Tobacco Smoke and the Pulmonary Alveolar Macrophage

  • D. B. Drath
  • P. Davies
  • M. L. Karnovsky
  • G. L. Huber
Part of the Advances in Experimental Medicine and Biology book series (AEMB, volume 121B)


The pulmonary alveolar macrophage (PAM) has been shown by numerous investigators to be responsible for maintaining sterility of the lower respiratory tract (4, 8). This key host defense cell must interact with and destroy invading microorganisms, as well as inactivate and remove various non-viable particulates to which the lung is exposed. Perhaps the most common particulate in this class is tobacco smoke, a complex chemical aerosol comprised of over 3,000 separate gaseous, liquid and solid components. The lung is the primary target organ affected by tobacco smoke and the first line of resistance to the inhaled smoking products is the alveolar macrophage. Failure on the part of this phagocyte to deal effectively with this environmental inhalant could conceivably lead to an increased susceptibility to microbial infection, as well as an altered pulmonary integrity. We have investigated, therefore, the effects of tobacco smoke on the structure, function, and metabolism of alveolar macrophages harvested by bronchopulmonary lavage from rats previously exposed to carefully quantified dosages of tobacco smoke for periods of 30–180 consecutive days.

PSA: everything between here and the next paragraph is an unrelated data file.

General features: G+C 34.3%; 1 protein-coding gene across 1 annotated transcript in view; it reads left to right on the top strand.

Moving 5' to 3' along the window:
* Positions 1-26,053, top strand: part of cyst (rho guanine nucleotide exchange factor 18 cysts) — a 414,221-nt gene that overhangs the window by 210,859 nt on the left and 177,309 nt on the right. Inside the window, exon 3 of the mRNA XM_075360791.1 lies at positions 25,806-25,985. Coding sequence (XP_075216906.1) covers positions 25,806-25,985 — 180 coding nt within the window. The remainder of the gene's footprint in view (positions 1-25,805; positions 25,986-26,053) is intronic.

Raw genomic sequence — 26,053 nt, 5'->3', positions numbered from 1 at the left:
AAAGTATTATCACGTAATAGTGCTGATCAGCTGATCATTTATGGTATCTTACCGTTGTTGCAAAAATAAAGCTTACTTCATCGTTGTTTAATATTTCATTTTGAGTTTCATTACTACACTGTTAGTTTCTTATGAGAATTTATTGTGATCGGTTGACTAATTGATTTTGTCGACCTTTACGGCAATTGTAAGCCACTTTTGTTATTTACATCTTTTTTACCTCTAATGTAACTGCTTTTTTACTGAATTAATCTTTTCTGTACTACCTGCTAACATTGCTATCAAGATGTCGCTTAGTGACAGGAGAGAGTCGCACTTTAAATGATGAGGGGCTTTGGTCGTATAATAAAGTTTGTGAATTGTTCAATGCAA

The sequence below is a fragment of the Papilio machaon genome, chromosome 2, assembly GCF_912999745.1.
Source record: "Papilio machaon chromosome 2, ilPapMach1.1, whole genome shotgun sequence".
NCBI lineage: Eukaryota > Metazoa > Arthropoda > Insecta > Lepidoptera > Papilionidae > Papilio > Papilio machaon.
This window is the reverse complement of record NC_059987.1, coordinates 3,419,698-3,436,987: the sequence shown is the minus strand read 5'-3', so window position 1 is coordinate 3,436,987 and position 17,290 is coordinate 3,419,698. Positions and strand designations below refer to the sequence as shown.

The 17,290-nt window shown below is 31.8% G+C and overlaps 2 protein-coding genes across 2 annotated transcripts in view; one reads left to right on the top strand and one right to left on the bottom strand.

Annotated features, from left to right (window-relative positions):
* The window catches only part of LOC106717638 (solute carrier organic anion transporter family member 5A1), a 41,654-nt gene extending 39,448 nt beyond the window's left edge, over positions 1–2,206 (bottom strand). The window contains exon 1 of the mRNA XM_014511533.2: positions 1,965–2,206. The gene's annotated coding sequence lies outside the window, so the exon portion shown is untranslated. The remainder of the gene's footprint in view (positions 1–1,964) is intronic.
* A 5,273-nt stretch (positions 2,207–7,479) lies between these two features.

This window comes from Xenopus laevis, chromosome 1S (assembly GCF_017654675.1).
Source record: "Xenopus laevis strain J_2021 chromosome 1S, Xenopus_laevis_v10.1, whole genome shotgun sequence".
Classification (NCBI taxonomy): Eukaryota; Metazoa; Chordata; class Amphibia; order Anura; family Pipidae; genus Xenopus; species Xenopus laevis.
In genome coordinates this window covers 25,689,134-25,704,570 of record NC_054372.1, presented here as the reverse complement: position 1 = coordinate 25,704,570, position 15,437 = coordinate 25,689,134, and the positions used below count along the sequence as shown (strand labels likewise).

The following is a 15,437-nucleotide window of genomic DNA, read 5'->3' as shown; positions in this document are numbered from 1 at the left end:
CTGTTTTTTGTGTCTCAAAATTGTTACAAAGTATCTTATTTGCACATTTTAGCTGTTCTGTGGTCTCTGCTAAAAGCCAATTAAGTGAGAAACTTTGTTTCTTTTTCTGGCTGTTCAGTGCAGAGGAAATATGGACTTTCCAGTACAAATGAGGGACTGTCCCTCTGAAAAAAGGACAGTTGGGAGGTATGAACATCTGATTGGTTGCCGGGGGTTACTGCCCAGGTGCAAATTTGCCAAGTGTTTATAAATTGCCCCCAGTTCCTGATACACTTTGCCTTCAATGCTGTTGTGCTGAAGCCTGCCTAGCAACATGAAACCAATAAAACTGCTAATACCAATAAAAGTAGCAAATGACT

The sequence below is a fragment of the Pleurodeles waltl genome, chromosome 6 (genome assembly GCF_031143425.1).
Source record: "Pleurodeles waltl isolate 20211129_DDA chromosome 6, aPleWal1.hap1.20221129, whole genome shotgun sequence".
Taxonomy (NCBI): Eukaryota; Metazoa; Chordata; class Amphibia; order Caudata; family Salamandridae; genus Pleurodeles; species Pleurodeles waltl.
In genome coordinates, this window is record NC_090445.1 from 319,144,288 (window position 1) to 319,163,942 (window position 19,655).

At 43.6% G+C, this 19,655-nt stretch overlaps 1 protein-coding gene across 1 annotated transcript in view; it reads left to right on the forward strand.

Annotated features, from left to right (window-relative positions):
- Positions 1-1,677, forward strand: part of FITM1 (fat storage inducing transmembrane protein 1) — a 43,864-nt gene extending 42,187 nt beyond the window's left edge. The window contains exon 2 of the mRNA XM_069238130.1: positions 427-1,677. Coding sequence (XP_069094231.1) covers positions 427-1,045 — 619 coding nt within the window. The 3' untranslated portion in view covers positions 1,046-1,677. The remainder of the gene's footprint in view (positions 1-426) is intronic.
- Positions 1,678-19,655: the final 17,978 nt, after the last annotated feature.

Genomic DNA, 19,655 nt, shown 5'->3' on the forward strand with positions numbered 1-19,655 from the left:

Tobacco Smoke Alveolar Macrophage Volume Density Smoke Exposure Oxygen Metabolism 
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Copyright information

© Plenum Press, New York 1980

Authors and Affiliations

  • D. B. Drath
    • 1
  • P. Davies
    • 1
  • M. L. Karnovsky
    • 1
  • G. L. Huber
    • 1
  1. 1.Harvard Medical School and Beth Israel HospitalBostonUSA

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